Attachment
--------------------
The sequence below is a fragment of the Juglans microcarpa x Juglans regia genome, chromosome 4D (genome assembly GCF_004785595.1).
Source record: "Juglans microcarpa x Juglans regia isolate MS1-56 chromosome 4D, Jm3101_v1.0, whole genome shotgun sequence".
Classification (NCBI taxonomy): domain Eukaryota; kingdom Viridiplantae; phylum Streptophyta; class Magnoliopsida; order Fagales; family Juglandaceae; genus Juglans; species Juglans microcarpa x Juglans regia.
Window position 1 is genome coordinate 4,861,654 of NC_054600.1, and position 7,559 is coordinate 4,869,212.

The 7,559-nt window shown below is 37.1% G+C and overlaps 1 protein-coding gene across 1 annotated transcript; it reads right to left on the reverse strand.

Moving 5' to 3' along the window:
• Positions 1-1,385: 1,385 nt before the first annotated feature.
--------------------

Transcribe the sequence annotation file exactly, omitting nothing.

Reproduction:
The sequence below is a fragment of the Juglans microcarpa x Juglans regia genome, chromosome 4D (genome assembly GCF_004785595.1).
Source record: "Juglans microcarpa x Juglans regia isolate MS1-56 chromosome 4D, Jm3101_v1.0, whole genome shotgun sequence".
Classification (NCBI taxonomy): domain Eukaryota; kingdom Viridiplantae; phylum Streptophyta; class Magnoliopsida; order Fagales; family Juglandaceae; genus Juglans; species Juglans microcarpa x Juglans regia.
Window position 1 is genome coordinate 4,861,654 of NC_054600.1, and position 7,559 is coordinate 4,869,212.

The 7,559-nt window shown below is 37.1% G+C and overlaps 1 protein-coding gene across 1 annotated transcript; it reads right to left on the reverse strand.

Moving 5' to 3' along the window:
• Positions 1-1,385: 1,385 nt before the first annotated feature.